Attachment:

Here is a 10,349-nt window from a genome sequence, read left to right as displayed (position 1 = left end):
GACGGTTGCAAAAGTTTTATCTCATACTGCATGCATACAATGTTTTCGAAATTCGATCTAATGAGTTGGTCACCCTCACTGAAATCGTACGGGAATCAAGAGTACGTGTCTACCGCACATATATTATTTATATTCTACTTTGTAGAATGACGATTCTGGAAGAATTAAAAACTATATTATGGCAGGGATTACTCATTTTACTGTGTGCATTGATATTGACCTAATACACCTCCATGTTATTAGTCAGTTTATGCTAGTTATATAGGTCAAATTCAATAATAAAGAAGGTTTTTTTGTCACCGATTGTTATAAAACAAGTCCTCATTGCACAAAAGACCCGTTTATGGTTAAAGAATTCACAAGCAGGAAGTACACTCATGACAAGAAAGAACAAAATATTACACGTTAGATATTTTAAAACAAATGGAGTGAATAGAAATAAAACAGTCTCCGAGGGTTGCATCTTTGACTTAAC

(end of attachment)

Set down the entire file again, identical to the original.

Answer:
Here is a 10,349-nt window from a genome sequence, read left to right as displayed (position 1 = left end):
GACGGTTGCAAAAGTTTTATCTCATACTGCATGCATACAATGTTTTCGAAATTCGATCTAATGAGTTGGTCACCCTCACTGAAATCGTACGGGAATCAAGAGTACGTGTCTACCGCACATATATTATTTATATTCTACTTTGTAGAATGACGATTCTGGAAGAATTAAAAACTATATTATGGCAGGGATTACTCATTTTACTGTGTGCATTGATATTGACCTAATACACCTCCATGTTATTAGTCAGTTTATGCTAGTTATATAGGTCAAATTCAATAATAAAGAAGGTTTTTTTGTCACCGATTGTTATAAAACAAGTCCTCATTGCACAAAAGACCCGTTTATGGTTAAAGAATTCACAAGCAGGAAGTACACTCATGACAAGAAAGAACAAAATATTACACGTTAGATATTTTAAAACAAATGGAGTGAATAGAAATAAAACAGTCTCCGAGGGTTGCATCTTTGACTTAAC